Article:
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New satellite helps scientists track El Nino

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The Jason-3 satellite can measure the height of the oceans within an accuracy of one inch. (KABC)

NASA scientists have a new eye-in-the-sky to help them measure El Nino.

The Jason-3 satellite has been up and running for a few weeks now and already it is snapping important images of the wet weather pattern's effects around the globe.

From 800 miles away, the equipment has the ability to measure the height of the oceans within an accuracy of one inch.

For Southern Californians who thirst for more rain in the drought-stricken region, scientists caution not to call El Nino a flop just by what they've seen in their own backyards. The system has brought more rain to Northern California - which provides much of the Southland's drinking water supply - and has had bigger effects in other regions of the globe.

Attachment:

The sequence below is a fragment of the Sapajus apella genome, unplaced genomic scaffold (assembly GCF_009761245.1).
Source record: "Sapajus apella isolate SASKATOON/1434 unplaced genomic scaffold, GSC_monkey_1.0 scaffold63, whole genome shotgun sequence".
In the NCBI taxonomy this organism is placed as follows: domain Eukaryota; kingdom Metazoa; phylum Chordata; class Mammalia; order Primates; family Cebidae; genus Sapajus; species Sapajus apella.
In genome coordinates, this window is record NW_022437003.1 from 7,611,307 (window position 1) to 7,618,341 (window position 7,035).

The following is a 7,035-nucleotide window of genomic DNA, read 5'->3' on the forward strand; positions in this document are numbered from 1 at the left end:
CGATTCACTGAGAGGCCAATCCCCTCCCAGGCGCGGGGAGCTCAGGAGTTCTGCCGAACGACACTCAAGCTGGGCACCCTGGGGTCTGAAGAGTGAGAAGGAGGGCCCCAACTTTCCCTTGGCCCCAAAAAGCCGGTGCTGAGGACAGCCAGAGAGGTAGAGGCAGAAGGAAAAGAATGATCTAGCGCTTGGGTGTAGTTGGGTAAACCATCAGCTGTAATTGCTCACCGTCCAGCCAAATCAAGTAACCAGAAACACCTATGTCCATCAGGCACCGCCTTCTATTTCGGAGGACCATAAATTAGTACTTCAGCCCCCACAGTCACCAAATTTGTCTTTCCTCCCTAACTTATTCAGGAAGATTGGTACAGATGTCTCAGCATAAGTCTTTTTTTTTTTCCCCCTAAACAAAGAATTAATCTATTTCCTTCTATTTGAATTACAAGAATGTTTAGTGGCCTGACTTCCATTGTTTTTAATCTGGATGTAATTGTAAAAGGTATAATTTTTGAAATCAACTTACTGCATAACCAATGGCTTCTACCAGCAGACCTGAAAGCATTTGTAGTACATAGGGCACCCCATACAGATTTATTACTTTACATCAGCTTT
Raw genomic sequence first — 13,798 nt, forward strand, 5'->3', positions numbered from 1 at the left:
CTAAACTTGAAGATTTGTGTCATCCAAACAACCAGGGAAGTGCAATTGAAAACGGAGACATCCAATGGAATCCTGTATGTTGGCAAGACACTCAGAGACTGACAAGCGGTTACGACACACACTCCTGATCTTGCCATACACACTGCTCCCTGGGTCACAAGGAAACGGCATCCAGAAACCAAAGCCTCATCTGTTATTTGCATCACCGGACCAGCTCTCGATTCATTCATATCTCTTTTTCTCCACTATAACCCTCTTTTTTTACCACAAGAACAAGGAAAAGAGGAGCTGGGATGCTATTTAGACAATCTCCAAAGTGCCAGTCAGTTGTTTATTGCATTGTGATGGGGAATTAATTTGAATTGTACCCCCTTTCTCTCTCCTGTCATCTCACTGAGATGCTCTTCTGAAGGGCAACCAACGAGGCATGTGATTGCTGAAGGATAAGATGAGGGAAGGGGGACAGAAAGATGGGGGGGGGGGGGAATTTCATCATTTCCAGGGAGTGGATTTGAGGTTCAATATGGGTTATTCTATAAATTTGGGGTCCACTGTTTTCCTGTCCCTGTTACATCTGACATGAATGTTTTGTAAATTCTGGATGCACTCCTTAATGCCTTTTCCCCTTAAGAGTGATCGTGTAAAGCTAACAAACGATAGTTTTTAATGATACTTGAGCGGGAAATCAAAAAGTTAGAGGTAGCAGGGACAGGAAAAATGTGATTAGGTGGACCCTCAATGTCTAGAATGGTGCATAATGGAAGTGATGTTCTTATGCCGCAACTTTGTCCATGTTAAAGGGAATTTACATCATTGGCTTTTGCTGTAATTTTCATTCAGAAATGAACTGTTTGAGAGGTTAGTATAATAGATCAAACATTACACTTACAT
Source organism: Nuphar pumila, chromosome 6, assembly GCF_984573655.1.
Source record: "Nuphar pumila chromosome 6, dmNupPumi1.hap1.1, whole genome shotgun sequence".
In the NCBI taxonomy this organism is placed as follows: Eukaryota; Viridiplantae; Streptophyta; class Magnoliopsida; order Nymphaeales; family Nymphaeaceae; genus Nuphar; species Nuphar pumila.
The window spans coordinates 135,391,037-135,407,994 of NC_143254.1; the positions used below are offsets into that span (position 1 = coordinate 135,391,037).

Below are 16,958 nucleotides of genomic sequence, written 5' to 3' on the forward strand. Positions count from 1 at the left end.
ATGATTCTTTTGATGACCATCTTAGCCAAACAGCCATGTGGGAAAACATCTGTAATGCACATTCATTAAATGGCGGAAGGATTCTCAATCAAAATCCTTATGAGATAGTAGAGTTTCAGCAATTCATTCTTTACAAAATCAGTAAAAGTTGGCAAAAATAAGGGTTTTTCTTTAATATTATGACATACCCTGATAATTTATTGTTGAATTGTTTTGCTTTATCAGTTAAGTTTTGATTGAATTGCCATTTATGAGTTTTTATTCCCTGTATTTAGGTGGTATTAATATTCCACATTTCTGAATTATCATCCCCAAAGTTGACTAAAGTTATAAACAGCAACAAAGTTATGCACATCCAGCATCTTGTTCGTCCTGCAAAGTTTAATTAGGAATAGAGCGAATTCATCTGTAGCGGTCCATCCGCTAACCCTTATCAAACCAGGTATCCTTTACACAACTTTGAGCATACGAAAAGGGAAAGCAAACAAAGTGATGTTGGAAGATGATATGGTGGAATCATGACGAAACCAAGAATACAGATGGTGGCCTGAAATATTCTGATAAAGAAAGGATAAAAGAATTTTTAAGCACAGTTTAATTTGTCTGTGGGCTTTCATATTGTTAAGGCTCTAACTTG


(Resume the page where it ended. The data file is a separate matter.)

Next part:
"Some people are saying this El Nino looks less like Godzilla and more like Hello Kitty, but that's only here in Southern California," said NASA climate scientist Josh Willis. "This El Nino has had huge impacts across the planet."

Also, Willis noted that some of the rainiest Aprils that Southern California has seen have come in El Nino years, so the potential for heavy downpours isn't over yet.
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